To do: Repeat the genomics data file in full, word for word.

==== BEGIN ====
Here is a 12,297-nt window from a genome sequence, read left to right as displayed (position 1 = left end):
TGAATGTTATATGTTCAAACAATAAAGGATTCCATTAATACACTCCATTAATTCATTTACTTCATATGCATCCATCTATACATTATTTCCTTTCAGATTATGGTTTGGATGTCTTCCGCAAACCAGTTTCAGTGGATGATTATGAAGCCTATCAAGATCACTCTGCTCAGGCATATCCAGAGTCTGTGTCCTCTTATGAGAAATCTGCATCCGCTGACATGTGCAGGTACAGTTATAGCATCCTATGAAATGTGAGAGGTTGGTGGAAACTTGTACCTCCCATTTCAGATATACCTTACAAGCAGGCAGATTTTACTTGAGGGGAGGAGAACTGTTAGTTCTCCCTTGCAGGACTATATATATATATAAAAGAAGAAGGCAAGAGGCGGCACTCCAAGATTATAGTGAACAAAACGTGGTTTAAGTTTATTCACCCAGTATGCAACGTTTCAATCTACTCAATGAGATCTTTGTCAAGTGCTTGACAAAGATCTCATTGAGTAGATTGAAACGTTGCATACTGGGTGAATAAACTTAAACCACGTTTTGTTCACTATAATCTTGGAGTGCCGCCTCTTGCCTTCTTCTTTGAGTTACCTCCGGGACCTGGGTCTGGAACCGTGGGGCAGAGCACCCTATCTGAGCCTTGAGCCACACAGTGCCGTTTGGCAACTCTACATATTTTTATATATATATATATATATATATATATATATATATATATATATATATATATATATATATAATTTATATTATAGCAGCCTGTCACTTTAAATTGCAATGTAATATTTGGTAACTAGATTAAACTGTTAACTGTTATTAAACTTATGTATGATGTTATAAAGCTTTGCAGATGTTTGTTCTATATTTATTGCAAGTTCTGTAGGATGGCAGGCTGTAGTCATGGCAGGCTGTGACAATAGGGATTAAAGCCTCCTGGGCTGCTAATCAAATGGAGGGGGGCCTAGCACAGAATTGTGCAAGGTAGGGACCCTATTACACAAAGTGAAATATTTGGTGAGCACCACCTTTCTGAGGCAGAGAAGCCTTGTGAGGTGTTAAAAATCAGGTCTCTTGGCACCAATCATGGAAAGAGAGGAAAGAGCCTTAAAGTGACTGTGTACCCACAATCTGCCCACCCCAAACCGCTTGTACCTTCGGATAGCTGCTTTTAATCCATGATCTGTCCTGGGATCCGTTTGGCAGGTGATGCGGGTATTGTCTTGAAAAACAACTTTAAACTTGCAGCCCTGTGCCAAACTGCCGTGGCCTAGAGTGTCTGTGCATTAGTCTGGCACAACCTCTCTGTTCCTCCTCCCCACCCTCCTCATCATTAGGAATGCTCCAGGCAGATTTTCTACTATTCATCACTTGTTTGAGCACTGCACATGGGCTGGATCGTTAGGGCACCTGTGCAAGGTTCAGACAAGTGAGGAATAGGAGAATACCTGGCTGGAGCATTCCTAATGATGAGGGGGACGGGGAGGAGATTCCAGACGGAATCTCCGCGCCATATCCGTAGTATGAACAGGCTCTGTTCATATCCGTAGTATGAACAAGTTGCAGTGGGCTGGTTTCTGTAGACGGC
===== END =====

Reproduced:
Here is a 12,297-nt window from a genome sequence, read left to right as displayed (position 1 = left end):
TGAATGTTATATGTTCAAACAATAAAGGATTCCATTAATACACTCCATTAATTCATTTACTTCATATGCATCCATCTATACATTATTTCCTTTCAGATTATGGTTTGGATGTCTTCCGCAAACCAGTTTCAGTGGATGATTATGAAGCCTATCAAGATCACTCTGCTCAGGCATATCCAGAGTCTGTGTCCTCTTATGAGAAATCTGCATCCGCTGACATGTGCAGGTACAGTTATAGCATCCTATGAAATGTGAGAGGTTGGTGGAAACTTGTACCTCCCATTTCAGATATACCTTACAAGCAGGCAGATTTTACTTGAGGGGAGGAGAACTGTTAGTTCTCCCTTGCAGGACTATATATATATATAAAAGAAGAAGGCAAGAGGCGGCACTCCAAGATTATAGTGAACAAAACGTGGTTTAAGTTTATTCACCCAGTATGCAACGTTTCAATCTACTCAATGAGATCTTTGTCAAGTGCTTGACAAAGATCTCATTGAGTAGATTGAAACGTTGCATACTGGGTGAATAAACTTAAACCACGTTTTGTTCACTATAATCTTGGAGTGCCGCCTCTTGCCTTCTTCTTTGAGTTACCTCCGGGACCTGGGTCTGGAACCGTGGGGCAGAGCACCCTATCTGAGCCTTGAGCCACACAGTGCCGTTTGGCAACTCTACATATTTTTATATATATATATATATATATATATATATATATATATATATATATATATATATATATATAATTTATATTATAGCAGCCTGTCACTTTAAATTGCAATGTAATATTTGGTAACTAGATTAAACTGTTAACTGTTATTAAACTTATGTATGATGTTATAAAGCTTTGCAGATGTTTGTTCTATATTTATTGCAAGTTCTGTAGGATGGCAGGCTGTAGTCATGGCAGGCTGTGACAATAGGGATTAAAGCCTCCTGGGCTGCTAATCAAATGGAGGGGGGCCTAGCACAGAATTGTGCAAGGTAGGGACCCTATTACACAAAGTGAAATATTTGGTGAGCACCACCTTTCTGAGGCAGAGAAGCCTTGTGAGGTGTTAAAAATCAGGTCTCTTGGCACCAATCATGGAAAGAGAGGAAAGAGCCTTAAAGTGACTGTGTACCCACAATCTGCCCACCCCAAACCGCTTGTACCTTCGGATAGCTGCTTTTAATCCATGATCTGTCCTGGGATCCGTTTGGCAGGTGATGCGGGTATTGTCTTGAAAAACAACTTTAAACTTGCAGCCCTGTGCCAAACTGCCGTGGCCTAGAGTGTCTGTGCATTAGTCTGGCACAACCTCTCTGTTCCTCCTCCCCACCCTCCTCATCATTAGGAATGCTCCAGGCAGATTTTCTACTATTCATCACTTGTTTGAGCACTGCACATGGGCTGGATCGTTAGGGCACCTGTGCAAGGTTCAGACAAGTGAGGAATAGGAGAATACCTGGCTGGAGCATTCCTAATGATGAGGGGGACGGGGAGGAGATTCCAGACGGAATCTCCGCGCCATATCCGTAGTATGAACAGGCTCTGTTCATATCCGTAGTATGAACAAGTTGCAGTGGGCTGGTTTCTGTAGACGGC